“It would be preferable to attribute to the earth a force that retains the moon, like a sort of chain, which would be there even if the moon did not circle the earth at all.” (p.402)
What causes the moon to increase its rate of motion at conjunction and opposition?
“Now let CLOF be the orb of the moon, O the moon at opposition, C at conjunction, L, F at quadratures, and let it move in the direction OFCL. The question is, by what cause is the moon made to move more swiftly about T at C,O than at F,L, since we have just now mentally removed the eccentricity and epicycles.” (p.401)
Here, I know, the reader will expect me to say that it is swifter at O because at that place its motion is in the same direction as the motion of all the planets. (p.401)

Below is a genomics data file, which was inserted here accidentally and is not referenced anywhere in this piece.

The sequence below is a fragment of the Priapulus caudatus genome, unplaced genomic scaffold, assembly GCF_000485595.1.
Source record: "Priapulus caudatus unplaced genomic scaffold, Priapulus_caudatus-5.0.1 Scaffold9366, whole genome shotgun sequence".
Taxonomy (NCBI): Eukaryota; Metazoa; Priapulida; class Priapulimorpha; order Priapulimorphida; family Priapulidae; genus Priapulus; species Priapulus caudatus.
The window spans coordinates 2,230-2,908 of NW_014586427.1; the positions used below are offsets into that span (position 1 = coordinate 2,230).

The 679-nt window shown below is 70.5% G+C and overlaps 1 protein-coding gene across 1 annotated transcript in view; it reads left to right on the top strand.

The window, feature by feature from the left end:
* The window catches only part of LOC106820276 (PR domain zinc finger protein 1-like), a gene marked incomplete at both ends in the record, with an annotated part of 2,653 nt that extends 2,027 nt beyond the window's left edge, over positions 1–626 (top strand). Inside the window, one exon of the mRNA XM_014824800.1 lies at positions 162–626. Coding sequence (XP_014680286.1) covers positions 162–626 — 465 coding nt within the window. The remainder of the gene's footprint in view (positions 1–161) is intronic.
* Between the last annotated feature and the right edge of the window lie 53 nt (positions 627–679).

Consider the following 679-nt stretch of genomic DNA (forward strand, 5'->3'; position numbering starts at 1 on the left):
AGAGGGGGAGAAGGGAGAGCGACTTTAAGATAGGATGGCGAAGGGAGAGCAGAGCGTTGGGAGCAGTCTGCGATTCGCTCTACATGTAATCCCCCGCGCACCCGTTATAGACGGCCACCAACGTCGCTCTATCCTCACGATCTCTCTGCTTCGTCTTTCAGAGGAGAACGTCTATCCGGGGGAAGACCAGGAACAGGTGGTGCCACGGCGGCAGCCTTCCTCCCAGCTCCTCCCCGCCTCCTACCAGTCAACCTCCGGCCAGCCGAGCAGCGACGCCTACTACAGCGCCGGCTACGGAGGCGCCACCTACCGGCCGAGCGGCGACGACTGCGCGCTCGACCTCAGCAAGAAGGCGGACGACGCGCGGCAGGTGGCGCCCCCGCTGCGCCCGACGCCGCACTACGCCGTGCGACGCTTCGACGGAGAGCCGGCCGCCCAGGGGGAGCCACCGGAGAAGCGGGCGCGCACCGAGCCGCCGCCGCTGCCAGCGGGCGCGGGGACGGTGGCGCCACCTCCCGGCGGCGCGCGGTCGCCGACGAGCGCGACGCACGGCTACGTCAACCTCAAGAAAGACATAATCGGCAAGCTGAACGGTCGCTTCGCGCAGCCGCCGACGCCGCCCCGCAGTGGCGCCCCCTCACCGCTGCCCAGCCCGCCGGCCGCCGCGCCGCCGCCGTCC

This hypothesis would indeed make the moon move faster at O (when farthest from the sun), but causes it to move more slowly at C (closest to the sun), which goes against Brahe's observations. Watching the end of the moon's trail can help you picture the changing speed. Also, although this causes the moon to move more quickly through space at O, it does not imply that it would appear to move any faster from the earth.
If this image can help you, you could consider the moon as a teacup from the amusement park ride. Each set of four teacups spins at a constant speed, and the whole platter of teacup-sets moves as well, creating a changing speed of each individual teacup. But standing at the center of a set of four teacups, while watching one, you see only the uniform spin.
Teacup video (These teacup sets move opposite to the platter as a whole, so, unlike the moon, they go quickest towards the center at C and slowest at the outside at O.)